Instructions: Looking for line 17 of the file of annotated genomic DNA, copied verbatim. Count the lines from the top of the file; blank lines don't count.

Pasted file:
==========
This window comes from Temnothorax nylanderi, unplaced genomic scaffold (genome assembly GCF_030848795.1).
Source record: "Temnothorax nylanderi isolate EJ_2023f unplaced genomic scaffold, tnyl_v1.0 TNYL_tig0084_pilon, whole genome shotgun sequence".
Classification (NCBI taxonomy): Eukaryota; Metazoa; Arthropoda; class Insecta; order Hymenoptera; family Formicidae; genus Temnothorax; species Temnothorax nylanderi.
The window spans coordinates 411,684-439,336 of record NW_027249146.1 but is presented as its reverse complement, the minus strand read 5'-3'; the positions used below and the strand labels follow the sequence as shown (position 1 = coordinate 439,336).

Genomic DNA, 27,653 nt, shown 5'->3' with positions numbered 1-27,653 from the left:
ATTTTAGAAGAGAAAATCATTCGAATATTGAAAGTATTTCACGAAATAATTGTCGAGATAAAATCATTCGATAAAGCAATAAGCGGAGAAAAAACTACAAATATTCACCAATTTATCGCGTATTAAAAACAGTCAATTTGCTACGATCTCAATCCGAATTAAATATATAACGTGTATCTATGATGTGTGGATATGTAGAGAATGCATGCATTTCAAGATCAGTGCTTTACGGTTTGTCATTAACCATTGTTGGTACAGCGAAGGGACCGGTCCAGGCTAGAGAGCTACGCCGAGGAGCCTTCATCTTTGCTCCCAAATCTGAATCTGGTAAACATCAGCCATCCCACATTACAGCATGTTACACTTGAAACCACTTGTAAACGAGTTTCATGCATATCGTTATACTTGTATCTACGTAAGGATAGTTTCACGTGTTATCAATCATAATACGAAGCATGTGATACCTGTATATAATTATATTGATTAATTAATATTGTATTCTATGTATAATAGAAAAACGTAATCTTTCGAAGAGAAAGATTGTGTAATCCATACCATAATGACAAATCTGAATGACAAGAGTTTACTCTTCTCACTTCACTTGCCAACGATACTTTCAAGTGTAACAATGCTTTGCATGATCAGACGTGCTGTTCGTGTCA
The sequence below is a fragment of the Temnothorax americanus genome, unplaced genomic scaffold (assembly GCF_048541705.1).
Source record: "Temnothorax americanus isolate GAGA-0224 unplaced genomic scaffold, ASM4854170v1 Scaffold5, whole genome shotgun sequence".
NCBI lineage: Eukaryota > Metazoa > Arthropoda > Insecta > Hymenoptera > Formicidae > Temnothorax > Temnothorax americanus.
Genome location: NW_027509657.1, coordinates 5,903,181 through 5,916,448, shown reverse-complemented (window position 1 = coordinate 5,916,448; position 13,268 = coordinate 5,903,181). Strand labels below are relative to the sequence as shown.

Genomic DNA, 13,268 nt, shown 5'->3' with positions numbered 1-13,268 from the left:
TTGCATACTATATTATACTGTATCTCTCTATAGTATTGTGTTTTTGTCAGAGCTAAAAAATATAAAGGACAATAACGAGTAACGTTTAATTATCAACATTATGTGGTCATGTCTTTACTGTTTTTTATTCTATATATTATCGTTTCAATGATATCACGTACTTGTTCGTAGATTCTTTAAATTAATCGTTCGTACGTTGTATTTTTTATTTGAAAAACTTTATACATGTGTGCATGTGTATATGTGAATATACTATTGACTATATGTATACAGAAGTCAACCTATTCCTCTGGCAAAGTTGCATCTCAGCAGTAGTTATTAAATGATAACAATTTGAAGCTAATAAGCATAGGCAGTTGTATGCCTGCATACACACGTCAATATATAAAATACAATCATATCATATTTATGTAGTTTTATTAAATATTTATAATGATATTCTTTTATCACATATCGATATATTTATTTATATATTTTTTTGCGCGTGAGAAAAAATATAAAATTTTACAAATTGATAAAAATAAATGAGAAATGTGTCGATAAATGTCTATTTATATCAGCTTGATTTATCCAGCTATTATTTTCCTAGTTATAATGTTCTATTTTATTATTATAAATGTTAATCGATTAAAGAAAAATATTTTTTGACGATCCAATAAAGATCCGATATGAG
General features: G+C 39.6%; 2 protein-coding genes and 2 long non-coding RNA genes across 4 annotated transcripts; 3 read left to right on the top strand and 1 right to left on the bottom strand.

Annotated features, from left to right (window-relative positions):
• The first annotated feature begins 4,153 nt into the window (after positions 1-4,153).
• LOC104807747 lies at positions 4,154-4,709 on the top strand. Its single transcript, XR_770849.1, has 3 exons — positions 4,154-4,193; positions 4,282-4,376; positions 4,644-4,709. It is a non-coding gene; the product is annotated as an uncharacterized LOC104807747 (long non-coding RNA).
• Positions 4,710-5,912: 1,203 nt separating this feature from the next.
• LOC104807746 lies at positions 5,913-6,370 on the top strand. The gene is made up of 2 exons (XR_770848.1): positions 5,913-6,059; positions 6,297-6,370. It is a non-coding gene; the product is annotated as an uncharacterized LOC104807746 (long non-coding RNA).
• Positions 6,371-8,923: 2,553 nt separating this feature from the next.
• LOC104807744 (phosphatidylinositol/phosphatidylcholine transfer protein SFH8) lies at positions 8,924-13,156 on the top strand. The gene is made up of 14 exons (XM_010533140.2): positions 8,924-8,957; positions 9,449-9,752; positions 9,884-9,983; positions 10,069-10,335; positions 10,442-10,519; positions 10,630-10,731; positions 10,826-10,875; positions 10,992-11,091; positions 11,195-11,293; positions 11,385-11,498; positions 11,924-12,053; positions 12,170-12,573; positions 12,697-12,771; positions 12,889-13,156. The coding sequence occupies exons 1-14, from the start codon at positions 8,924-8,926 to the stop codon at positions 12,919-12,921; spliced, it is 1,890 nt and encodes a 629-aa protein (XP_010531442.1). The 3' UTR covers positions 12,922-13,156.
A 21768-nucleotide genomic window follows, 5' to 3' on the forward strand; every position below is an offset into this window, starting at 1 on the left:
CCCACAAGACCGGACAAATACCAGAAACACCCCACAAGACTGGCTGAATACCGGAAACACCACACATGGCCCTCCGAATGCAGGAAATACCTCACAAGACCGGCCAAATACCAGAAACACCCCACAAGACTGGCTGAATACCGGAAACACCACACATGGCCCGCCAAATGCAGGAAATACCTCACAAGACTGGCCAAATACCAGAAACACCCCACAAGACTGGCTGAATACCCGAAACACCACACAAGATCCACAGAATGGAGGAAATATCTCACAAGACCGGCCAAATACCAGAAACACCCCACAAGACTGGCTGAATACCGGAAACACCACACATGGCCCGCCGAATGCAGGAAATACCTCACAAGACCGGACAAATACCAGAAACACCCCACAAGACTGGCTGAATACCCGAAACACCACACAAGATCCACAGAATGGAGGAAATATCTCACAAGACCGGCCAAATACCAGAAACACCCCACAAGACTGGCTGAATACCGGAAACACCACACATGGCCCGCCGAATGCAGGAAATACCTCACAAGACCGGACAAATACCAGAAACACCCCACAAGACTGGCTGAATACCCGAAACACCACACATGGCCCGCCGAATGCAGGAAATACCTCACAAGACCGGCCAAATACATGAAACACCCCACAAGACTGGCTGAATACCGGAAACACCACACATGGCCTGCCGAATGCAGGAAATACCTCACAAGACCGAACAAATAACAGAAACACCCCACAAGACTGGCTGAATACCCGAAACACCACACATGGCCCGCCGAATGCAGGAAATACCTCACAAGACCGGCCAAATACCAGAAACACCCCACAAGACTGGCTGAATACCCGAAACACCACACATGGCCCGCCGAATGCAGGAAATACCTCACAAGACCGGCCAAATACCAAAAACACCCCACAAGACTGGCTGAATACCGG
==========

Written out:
• Positions 4,710-5,912: 1,203 nt separating this feature from the next.